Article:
Dirty Lil

From ‘Garbage Hill’ to the Bummobile, Dirty Lil evolves

Dirty Lil, dressed in ragged hippie hobo wear, became a part of the Hobo Day tradition in 1976. Thirty-five years after Weary Wil came to life, a partner joined him for the Hobo Day hoopla.

Each year the Hobo Day committee chooses an SDSU alumnus to play the role of Dirty Lil. She is selected from prominent female graduates and usually served on the Hobo Day committee. Dirty Lil, along with Weary Wil, must lead songs and dances, tell a few jokes and get the student body fired up for Hobo Day.

Dirty Lil’s character was derived the summer before the 65th Hobo Day from a drinking song. The committee found the song about Dirty Lil in a book they sung out of at parties and gatherings, and thought she would add to the spirit of Hobo Day. The song went like this,

Dirty Lil, Dirty Lil,
Lives on top of Garbage Hill.
Never took a bath,
Never will.

(clear your throat and spit)
Dirty Lil

Dirty Lil, portrayed by Janelle Bischoff in 2002, poses with Weary Wil (Dave Eiesland) and Bischoff's son, Garret, at the Hobo Day parade. Bischoff's daughter, Abby, was grand pooba that year.

Before the conception of Dirty Lil, a different female character was the star of Hobo Day. According to Patty Fossum-Sinning, 1981’s Dirty Lil, Semanthy Jane, a character from Chicago, flirt

ed with hobos in an effort to gain the right for women to vote. Semanthy Jane was part of SDSU’s first Hobo Day, but was lost in history.

Barb Strandell ’73, a former Students’ Association president, served as State’s first Dirty Lil while Jack Soukup was Weary Wil.

“I have fond memories of singing in Cavorts with Bill Stewart, who was Weary Wil with me,” says  Fossum-Sinning ’77, who served as the Hobo Day coordinator in 1976. “But my favorite part of the whole week was riding through the parade in the Bummobile. It’s not something very many people get a chance to do.”

Fossum-Sinning says it was an honor to play Dirty Lil and represent the SDSU alumni. “It was also really fun to interact with the faculty in disguise.”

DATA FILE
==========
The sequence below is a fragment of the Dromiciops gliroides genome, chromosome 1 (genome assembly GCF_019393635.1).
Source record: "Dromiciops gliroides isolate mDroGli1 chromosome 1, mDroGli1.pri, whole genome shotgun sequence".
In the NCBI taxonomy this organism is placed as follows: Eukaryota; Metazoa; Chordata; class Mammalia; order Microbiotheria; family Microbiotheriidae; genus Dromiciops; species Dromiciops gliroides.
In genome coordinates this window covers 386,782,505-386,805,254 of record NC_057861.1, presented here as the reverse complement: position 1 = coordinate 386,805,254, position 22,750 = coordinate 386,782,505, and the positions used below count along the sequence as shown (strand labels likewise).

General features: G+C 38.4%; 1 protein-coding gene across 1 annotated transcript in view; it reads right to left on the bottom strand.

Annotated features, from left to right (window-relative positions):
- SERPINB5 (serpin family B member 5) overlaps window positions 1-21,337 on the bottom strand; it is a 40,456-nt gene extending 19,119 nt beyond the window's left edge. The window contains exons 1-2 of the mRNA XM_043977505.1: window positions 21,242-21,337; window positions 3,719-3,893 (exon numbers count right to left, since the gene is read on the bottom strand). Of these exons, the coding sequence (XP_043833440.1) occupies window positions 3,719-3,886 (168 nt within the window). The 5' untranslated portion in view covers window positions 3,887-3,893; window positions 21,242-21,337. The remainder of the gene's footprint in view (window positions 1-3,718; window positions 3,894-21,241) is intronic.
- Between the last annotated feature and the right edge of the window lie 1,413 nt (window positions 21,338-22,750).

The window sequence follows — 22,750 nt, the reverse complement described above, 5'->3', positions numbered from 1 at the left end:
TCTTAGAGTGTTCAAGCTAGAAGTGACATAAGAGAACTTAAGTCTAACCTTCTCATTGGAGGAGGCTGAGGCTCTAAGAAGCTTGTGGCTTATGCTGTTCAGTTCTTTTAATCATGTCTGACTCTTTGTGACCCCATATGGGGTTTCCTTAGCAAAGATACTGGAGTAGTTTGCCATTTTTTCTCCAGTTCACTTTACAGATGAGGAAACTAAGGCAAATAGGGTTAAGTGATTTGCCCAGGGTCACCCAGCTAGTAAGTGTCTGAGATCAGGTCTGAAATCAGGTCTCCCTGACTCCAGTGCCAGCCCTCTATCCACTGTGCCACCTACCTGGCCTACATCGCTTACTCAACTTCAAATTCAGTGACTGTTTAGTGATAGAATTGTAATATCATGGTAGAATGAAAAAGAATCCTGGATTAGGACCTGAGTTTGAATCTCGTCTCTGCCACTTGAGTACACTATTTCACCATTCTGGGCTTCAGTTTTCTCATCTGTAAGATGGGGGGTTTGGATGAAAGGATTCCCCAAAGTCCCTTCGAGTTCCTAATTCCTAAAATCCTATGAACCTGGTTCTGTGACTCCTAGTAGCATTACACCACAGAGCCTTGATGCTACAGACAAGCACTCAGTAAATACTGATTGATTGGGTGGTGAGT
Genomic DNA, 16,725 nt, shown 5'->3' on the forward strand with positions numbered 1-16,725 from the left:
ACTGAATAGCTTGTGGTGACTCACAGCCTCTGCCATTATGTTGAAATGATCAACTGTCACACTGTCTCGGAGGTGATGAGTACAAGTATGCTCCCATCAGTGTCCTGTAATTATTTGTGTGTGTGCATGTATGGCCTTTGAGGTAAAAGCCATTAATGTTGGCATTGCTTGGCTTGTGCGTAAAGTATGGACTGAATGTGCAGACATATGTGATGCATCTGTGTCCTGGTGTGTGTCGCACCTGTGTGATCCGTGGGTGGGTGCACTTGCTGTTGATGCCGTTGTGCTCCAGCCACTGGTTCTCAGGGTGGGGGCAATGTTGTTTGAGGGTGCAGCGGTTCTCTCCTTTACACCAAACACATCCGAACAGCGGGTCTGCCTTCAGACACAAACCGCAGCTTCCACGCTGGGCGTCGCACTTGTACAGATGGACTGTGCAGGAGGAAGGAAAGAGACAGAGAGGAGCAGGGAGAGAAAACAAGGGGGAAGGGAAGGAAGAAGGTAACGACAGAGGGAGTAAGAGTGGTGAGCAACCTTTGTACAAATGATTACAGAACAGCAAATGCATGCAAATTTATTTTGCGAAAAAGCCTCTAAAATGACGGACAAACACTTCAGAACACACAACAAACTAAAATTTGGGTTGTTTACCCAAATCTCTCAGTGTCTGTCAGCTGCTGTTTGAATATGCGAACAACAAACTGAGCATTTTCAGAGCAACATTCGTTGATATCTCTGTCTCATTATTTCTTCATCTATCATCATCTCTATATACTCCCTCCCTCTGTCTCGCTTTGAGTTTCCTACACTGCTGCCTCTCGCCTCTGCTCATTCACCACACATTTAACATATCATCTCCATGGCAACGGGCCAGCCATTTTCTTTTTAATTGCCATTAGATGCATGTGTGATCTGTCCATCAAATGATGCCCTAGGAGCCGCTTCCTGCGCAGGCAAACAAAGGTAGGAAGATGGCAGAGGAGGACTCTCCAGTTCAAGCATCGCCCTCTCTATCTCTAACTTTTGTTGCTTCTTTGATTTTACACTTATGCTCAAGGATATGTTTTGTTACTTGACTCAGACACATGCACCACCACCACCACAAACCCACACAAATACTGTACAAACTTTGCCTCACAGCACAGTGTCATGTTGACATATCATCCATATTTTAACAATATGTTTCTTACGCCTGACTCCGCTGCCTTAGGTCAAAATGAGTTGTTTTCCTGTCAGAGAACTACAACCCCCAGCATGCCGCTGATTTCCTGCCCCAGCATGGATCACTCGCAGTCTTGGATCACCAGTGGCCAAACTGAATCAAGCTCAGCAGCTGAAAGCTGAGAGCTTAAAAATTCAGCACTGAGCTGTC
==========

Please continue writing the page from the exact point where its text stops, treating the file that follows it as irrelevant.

Another SDSU alum, Janelle Bischoff ’75, played the part of Dirty Lil in 2002. Her daughter Abby was grand pooba that year and asked her mother if she would play the infamous character.

Dave Eiesland ’74 was Weary Wil with Bischoff that year. “We did an impromptu skit at Cavorts,” says Bischoff. “We just got up on stage and gave a short rendition of the national hobo contest – hobo stew tasting and digging in the garbage can.”

Barb Strandell, the first Dirty Lil, is joined in the Bummobile by Weary Wil Jack Soukup and Hobo Day chairman Michael Eveleth in 1976.

Bischoff remembers her and Wil’s Hobo Day attire fondly. The duo dressed incognito equipped with gray wigs, glasses and fake noses. “I was wearing ragged jeans and a camouflaged hunting vest, great hobo style,” Bischoff says. “We weren’t letting anybody guess who we were.”

Bischoff recalls her and Weary Wil checking out the bar scene in Brookings during Hobo Week. “During karaoke, we sang, “Far across the plains of Brookings” and “Matches, Matches.”

A sculpture of Dirty Lil will join Weary Wil on the north side of the University Student Union for Hobo Day 2013. The sculpture is supported by the Robert and Anita Quast Lawe Foundation, and facial features on Dirty Lil will portray those of Anita Quast Lawe ’40, State’s 1938 homecoming queen.

Dirty Lil may have come along later than Weary Wil, but she’s just as important for raising student spirits during Hobo Week. Both roles are unique experiences for alums that want to return to campus to experience homecoming week. There’s plenty of work, but it’s fun, too.

“The experience was wonderful,” says Bischoff. “It was a hoot.”

Karissa Kuhle

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